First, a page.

What is Xerostomia? Xerostomia, also called as dry mouth, is a condition when the body isn't making enough saliva making the mouth dry and uncomfortable. Xerostomia occurs either due to damage in the saliva glands or due to related health conditions or medicinal side-effect which affects the saliva glands' ability to produce or retain moisture in the mouth. Saliva is important to keep the mouth moistened and digest food. It also prevents infection by controlling fungi and bacteria in the mouth. Xerostomia can lead to a lot of health conditions. Xerostomia symptomsXerostomia symptoms essentially begin with the discomfort caused due to a lack of saliva in the mouth. However, different people can experience different symptoms depending upon their health conditions. Some of the common signs and symptoms of Xerostomia are listed below for your understanding.
- Dry feeling in the mouth
- Elevated and frequent thirst
- Dry throat
- Cracked lips
- Split skin or sores in the mouth
- Difficulty in speaking, chewing food, and swallowing
- Tingling sensation or burning in the tongue
- Dry nasal passage
- Red and dry tongue
- Fungal infections in the mouth or body
- Digestion problems
- Sticky or stringy saliva
- Taste disorders
Who is at Risk? Xerostomia risk factors vary from individual to individual. Some people are more vulnerable to developing the condition than others. Certain red flags for when an individual might be at risk include:
- People over the age of 50
- People who take too many medications
- People who have undergone Radiotherapy known to cause damage to saliva glands
- People who sweat excessively
- People who smoke
Xerostomia causes depend on individual lifestyle, health conditions, etc. Some of the underlying causes of Xerostomia could include:
- Medicinal Interactions: Dry Mouth or Xerostomia is a common side-effect of a lot of prescription and over-the-counter medications including medications used for pain, allergies, hypertension, acne, obesity, Parkinson's disease, psychotic disorders, etc. Two different medicines too can sometimes interact and cause dry mouth.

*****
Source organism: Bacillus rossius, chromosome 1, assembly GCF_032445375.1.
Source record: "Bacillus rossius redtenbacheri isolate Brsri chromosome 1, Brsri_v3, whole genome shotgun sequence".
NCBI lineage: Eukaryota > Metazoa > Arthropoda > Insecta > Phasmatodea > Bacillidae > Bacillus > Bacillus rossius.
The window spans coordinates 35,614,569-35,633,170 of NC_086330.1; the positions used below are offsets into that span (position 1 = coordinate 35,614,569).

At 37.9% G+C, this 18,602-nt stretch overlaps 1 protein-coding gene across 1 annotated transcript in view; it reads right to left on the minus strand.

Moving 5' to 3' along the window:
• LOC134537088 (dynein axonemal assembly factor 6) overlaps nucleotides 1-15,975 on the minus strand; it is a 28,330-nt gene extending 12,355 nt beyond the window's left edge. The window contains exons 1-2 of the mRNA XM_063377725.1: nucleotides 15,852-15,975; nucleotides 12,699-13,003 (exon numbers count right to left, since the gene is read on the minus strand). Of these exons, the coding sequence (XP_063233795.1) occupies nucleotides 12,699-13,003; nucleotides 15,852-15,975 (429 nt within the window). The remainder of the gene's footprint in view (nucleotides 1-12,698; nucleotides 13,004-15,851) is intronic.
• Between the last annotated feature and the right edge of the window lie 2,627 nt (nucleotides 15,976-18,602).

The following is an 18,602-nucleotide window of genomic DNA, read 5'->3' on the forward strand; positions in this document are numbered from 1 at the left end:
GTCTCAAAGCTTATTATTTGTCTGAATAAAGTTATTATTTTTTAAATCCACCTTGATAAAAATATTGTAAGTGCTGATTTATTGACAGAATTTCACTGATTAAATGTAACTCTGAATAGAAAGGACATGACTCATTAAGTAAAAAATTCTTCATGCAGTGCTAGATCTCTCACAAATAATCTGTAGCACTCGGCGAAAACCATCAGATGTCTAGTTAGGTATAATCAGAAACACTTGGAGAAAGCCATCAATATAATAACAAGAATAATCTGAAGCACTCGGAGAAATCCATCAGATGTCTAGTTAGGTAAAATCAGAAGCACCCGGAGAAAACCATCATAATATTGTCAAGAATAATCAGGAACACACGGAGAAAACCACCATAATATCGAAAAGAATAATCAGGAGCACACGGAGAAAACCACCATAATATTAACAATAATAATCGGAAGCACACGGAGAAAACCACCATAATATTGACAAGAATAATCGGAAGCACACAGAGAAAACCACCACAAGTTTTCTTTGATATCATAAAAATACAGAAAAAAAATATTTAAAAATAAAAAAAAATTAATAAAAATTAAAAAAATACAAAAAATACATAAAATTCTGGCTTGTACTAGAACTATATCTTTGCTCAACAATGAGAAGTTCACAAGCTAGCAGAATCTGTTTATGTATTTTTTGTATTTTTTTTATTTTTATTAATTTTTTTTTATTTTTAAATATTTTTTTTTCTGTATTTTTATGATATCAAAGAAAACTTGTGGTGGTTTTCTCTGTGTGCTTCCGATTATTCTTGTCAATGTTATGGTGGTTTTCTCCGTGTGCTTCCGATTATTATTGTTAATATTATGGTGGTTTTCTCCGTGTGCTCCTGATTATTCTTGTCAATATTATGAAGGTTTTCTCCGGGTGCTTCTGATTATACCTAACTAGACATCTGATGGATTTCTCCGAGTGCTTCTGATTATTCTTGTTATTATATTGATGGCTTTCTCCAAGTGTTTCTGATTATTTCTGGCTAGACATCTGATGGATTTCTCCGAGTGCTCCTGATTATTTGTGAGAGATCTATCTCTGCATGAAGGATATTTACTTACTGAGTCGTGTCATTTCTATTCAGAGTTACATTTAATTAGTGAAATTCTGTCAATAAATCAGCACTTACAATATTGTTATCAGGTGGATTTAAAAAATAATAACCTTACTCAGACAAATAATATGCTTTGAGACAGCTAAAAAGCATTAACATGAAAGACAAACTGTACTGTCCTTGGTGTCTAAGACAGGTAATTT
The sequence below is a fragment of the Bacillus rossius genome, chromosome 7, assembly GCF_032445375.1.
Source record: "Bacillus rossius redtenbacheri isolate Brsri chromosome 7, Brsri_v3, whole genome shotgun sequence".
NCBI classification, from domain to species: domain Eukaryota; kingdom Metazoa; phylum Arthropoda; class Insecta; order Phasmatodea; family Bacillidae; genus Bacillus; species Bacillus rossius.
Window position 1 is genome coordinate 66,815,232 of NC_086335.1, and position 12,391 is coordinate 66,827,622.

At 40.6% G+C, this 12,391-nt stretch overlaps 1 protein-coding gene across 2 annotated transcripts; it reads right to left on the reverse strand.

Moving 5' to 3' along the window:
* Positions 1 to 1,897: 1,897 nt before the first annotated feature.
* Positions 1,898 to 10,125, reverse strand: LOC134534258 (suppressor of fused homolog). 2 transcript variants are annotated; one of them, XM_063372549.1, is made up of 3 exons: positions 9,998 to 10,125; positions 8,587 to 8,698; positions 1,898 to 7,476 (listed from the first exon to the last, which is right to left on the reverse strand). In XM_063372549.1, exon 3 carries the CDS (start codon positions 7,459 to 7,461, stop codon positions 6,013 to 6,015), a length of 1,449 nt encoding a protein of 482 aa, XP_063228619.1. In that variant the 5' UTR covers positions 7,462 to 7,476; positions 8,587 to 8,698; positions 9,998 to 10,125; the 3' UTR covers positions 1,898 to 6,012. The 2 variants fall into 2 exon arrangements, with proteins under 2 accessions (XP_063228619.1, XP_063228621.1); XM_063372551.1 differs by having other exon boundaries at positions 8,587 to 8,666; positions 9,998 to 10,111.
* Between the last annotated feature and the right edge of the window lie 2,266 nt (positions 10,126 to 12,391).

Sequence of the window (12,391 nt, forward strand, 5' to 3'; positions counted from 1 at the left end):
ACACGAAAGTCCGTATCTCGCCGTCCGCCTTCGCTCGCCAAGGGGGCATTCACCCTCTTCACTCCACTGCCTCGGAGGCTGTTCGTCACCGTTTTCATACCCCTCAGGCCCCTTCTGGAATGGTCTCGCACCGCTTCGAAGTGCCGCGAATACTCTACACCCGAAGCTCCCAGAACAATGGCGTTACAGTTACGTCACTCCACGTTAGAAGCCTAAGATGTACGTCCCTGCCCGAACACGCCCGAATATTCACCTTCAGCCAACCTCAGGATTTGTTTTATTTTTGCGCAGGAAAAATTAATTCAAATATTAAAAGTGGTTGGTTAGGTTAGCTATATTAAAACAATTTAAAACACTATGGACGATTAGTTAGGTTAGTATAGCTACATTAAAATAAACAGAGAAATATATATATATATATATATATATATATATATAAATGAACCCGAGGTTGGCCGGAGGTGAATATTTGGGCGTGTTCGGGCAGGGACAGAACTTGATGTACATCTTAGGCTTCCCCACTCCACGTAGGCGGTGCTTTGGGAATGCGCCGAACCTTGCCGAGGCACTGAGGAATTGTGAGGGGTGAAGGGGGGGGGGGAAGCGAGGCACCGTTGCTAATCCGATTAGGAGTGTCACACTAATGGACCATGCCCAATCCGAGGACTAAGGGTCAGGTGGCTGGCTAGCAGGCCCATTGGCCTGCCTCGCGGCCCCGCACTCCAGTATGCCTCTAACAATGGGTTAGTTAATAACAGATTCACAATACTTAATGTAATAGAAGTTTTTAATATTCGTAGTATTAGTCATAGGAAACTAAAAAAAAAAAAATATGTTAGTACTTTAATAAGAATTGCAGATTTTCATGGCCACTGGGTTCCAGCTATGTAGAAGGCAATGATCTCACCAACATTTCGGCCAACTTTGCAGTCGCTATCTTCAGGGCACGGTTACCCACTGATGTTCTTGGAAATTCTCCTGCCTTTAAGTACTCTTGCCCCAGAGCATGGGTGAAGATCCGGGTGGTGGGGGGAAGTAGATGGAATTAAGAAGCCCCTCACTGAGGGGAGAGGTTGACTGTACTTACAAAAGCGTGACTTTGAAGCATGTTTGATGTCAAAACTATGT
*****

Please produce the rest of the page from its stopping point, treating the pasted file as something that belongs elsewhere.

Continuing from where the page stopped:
- Age: Even though Xerostomia is not a natural part of aging, it could occur in people with another health condition, inappropriate lifestyle, dehydration, etc.
- Health conditions: Sometimes other health conditions can bring in Xerostomia or dry mouth as a related condition. These include anxiety, depression, HIV/AIDS, snoring, Alzheimer's disease, poorly managed diabetes, etc.
- Injury: Sudden injury related to nerve damage, head or neck damage, etc can cause dry mouth
- Treatments: Medical treatments like Radiotherapy, Chemotherapy, etc damage the saliva glands causing Xerostomia
How is Xerostomia diagnosed? Xerostomia diagnosis is important because dry mouth raises the risk of tooth decay, gum diseases, fungal and bacterial infections, and disruption in the digestive system. Therefore, often related diseases lead to the diagnosis of Xerostomia.
- Physical examination Upon regular checkups doctors can physically notice the symptoms of dry mouth and diagnose Xerostomia
- Xerostomia test Your doctor can undertake a test to check on the amount of saliva produced in the mouth
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How is Xerostomia treated? Xerostomia treatment is designed after diagnosing the underlying cause of the condition. For instance, if it's a side-effect of medicine, the doctor may change the medication. Here are some of how a doctor designs for Xerostomia cure.
- Xerostomia medicine Doctors may prescribe Xerostomia medication to boost saliva production in the saliva glands. A mouth rinse can also be advised to restore the moisture in the mouth.
- Plenty of Fluids Doctors advise keeping the mouth wet all the time by including a lot of fluids in the diet. Drinking enough water, fruit juices, saltwater, etc can be important here.
- Artificial Substitutes In rare cases, when natural remedies or medicines don't work for dry mouth treatment, doctors may prescribe the usage of artificial substitutes of saliva to keep the body functioning well.
How can Xerostomia be prevented? Xerostomia prevention can be outlined in a lot of home remedies and lifestyle changes that help in keeping the mouth lubricated. Here are some measures of Xerostomia prevention.
- Eating a nutritious diet that includes carrot, celery, spinach, etc.
- Breathing through the mouth as it saves from the passing of air in the mouth and saving moisture
- Using alcohol-free mouthwashes
- Sipping on non-fizzy, non-carbonated, and sugar-free fluids
- Avoid wearing dentures to sleep
- Avoid spicy, dry, sugary, or acidic foods and drinks
- Drinking at least 2-3 litres of water daily for complete hydration